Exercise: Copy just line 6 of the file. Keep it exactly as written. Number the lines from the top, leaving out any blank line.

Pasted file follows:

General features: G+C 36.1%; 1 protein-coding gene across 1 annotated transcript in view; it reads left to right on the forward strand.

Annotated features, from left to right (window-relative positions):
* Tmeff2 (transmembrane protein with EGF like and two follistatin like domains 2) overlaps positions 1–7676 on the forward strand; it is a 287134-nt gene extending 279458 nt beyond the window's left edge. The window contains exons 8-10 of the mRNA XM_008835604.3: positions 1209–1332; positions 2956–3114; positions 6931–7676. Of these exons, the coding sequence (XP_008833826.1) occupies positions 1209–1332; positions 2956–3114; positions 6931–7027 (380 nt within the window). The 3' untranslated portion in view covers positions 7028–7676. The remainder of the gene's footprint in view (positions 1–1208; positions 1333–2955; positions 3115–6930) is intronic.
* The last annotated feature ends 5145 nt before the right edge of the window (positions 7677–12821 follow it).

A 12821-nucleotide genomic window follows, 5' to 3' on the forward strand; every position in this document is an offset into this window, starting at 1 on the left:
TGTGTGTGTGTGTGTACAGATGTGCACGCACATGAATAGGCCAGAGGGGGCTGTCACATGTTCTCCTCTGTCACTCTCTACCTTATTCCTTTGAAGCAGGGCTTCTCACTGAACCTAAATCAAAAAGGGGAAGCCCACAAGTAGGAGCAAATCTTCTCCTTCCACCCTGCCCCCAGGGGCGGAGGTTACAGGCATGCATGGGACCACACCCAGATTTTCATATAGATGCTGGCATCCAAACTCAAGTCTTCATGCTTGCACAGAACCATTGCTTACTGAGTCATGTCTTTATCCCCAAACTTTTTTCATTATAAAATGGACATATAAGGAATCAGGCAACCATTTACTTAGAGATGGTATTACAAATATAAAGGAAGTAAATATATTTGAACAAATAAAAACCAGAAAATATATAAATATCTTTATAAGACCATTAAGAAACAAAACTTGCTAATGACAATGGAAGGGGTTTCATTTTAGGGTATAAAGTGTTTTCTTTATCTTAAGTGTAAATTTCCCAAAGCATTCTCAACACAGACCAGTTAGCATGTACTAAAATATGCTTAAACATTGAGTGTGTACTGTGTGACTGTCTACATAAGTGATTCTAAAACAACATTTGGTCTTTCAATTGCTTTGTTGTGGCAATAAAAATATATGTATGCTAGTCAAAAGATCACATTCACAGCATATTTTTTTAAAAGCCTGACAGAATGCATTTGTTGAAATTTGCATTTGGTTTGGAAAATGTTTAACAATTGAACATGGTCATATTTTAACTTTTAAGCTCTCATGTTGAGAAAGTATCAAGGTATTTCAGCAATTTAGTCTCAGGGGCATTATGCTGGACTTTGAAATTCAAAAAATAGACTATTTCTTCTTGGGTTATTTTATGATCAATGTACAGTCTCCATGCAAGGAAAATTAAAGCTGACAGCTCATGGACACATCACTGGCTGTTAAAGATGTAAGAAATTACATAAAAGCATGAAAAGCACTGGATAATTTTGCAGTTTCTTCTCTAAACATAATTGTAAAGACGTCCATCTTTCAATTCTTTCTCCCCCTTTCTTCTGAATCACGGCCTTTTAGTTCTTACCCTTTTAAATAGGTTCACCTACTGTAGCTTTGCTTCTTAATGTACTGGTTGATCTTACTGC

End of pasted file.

TGTGTGTGTGTGTGTACAGATGTGCACGCACATGAATAGGCCAGAGGGGGCTGTCACATGTTCTCCTCTGTCACTCTCTACCTTATTCCTTTGAAGCAGGGCTTCTCACTGAACCTAAATCAAAAAGGGGAAGCCCACAAGTAGGAGCAAATCTTCTCCTTCCACCCTGCCCCCAGGGGCGGAGGTTACAGGCATGCATGGGACCACACCCAGATTTTCATATAGATGCTGGCATCCAAACTCAAGTCTTCATGCTTGCACAGAACCATTGCTTACTGAGTCATGTCTTTATCCCCAAACTTTTTTCATTATAAAATGGACATATAAGGAATCAGGCAACCATTTACTTAGAGATGGTATTACAAATATAAAGGAAGTAAATATATTTGAACAAATAAAAACCAGAAAATATATAAATATCTTTATAAGACCATTAAGAAACAAAACTTGCTAATGACAATGGAAGGGGTTTCATTTTAGGGTATAAAGTGTTTTCTTTATCTTAAGTGTAAATTTCCCAAAGCATTCTCAACACAGACCAGTTAGCATGTACTAAAATATGCTTAAACATTGAGTGTGTACTGTGTGACTGTCTACATAAGTGATTCTAAAACAACATTTGGTCTTTCAATTGCTTTGTTGTGGCAATAAAAATATATGTATGCTAGTCAAAAGATCACATTCACAGCATATTTTTTTAAAAGCCTGACAGAATGCATTTGTTGAAATTTGCATTTGGTTTGGAAAATGTTTAACAATTGAACATGGTCATATTTTAACTTTTAAGCTCTCATGTTGAGAAAGTATCAAGGTATTTCAGCAATTTAGTCTCAGGGGCATTATGCTGGACTTTGAAATTCAAAAAATAGACTATTTCTTCTTGGGTTATTTTATGATCAATGTACAGTCTCCATGCAAGGAAAATTAAAGCTGACAGCTCATGGACACATCACTGGCTGTTAAAGATGTAAGAAATTACATAAAAGCATGAAAAGCACTGGATAATTTTGCAGTTTCTTCTCTAAACATAATTGTAAAGACGTCCATCTTTCAATTCTTTCTCCCCCTTTCTTCTGAATCACGGCCTTTTAGTTCTTACCCTTTTAAATAGGTTCACCTACTGTAGCTTTGCTTCTTAATGTACTGGTTGATCTTACTGC